How Do ICOs Fit In The Early Stage Financing World? The Evolution Of Fundraising Over Time

By Lukasz Musialski

ICOs are taking the world by storm and entrepreneurs from around the world are using them as the financing method for their business. But how do the token sales (for the purpose of the article used interchangeably with ICOs) compare to other ESF(“Early stage financing”) methods in terms of the project stage and funding possibilities?

The market has developed several methods for early-stage financing, which usage depends on the size as well as the stage of the development of the company. The primary methods of ESF consist of 3F(family, friends, and fools), accelerators, angels, Seed VC, Early and Late stage VC. No clear definition exists as to what amount of revenue or product stage development is required for which financing stage since it varies from deal to deal, but an overall order of financing stages can be established. The earliest method of external equity financing is usually business accelerators. The later stages are often financed by either seed stage VC funds or business angels. The following rounds at more established positions are funded by early and late stage VC funds.

In order to understand where the ICOs fit in the market, it’s worth looking at the current business models of the typical ESF providers.

· Accelerators– Is an early stage financing method that is represented by a significantly different business model than the others. The accelerators offer a unique value proposition in terms of financing since they focus on the earliest stages of development of the companies and often the firms funded have no minimum viable product. The accelerator business model revolves around offering a bundle of services and resources to a large number of start-ups in exchange for a small percentage of equity typically 4 to 8 percent. The accelerators organize one to three months’ boot camps where entrepreneurs can develop their business and pitch it to angel and VC investors at the end of the program. The accelerators are based on competitive selection and revolve around the fast validation of ideas. The accelerator business model is all about acquiring a lot of minority stakes in a big amount of startups that are in the earliest stages of development.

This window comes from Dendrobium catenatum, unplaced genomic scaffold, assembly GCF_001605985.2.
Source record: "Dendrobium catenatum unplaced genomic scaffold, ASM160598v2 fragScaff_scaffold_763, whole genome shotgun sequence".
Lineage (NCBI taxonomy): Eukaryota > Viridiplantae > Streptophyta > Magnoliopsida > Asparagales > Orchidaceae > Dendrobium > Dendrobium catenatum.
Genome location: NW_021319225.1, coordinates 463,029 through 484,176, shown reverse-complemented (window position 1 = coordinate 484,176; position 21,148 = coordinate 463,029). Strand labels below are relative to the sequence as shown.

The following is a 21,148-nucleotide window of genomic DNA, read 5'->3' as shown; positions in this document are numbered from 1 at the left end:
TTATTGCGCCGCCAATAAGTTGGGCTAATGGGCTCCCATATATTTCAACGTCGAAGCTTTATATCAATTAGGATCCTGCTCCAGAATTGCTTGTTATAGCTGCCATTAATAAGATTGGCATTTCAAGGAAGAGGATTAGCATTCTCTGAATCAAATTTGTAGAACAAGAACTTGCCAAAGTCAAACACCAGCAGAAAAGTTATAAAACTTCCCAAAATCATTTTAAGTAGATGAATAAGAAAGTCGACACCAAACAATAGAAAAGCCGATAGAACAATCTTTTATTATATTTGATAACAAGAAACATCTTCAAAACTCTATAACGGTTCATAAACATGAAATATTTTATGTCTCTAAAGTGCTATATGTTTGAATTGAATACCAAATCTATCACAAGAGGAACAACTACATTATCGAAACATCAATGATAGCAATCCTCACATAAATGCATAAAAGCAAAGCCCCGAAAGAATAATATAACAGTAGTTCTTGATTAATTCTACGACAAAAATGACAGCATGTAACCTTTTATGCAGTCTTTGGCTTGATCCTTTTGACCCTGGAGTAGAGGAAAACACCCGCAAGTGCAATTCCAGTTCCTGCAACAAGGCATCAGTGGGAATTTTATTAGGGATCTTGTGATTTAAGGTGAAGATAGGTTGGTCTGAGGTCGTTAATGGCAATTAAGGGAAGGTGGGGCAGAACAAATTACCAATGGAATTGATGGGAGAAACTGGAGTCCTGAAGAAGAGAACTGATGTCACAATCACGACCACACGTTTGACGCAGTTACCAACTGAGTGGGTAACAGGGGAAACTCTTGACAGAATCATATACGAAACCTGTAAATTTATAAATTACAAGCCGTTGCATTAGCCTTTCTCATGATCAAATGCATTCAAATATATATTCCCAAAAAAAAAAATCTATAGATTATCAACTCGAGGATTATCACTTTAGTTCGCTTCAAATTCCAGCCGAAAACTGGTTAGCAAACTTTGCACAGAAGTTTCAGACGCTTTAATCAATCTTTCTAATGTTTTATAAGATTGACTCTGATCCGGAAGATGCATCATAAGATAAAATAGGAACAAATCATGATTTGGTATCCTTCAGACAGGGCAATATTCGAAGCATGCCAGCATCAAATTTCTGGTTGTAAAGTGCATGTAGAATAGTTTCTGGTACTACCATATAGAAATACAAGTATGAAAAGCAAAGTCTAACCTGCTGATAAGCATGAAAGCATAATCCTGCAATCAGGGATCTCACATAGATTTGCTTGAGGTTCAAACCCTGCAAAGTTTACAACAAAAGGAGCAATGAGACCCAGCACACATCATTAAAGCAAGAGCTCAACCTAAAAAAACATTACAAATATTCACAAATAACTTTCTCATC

· Business Angels– Business angels are widely considered to create a bridge between the earliest financing possibilities such as accelerators, friends and family, bank loans and between venture capital. The capital for angel investing often comes from high net worth individuals who decide to invest in early-stage ventures. The bracket that they fill consists of early-stage businesses that have not yet reached the stage of being able to apply for venture funding. The angels fill the gap of investments that are typically below 2 million USD. Angels and venture capital firms act in complementary roles to create an environment for early-stage ventures funding. Angels similarly to other ESF methods provide value-add services to the entrepreneurs. These services may include advisory and business counseling since the investors are usually successful business founders themselves and have experience in the type of ventures they invest in. The value-added services themselves will usually be not as sophisticated as the services provided by venture firms. Business angels have been known to create syndicates — groups sharing knowledge, experience, and investments.

· Venture Capital — The venture capital goes a step beyond the angel financing and although it is also a part of ESF methods it invests in significantly larger projects typically between 2 and 10 million USD. The VC firm’s capital usually comes from investment banks, high net worth individuals, and corporates. The VCs offer to fund the businesses in exchange for equity stakes. The firms themselves are usually focused on very specific areas and prepared to support the entrepreneur in the efforts to increase the value of the business. This type of funding usually comes as a package in terms of support and services that the entrepreneur gets together with the funding. The funds have established facilities to help their portfolio companies develop. The capital is not the only value added that the entrepreneur receives in the VC financing. The other perks include monitoring, skills, expertise, reputation, and help. Even so, the strict financing terms in VC contracts can lead to potential conflicts.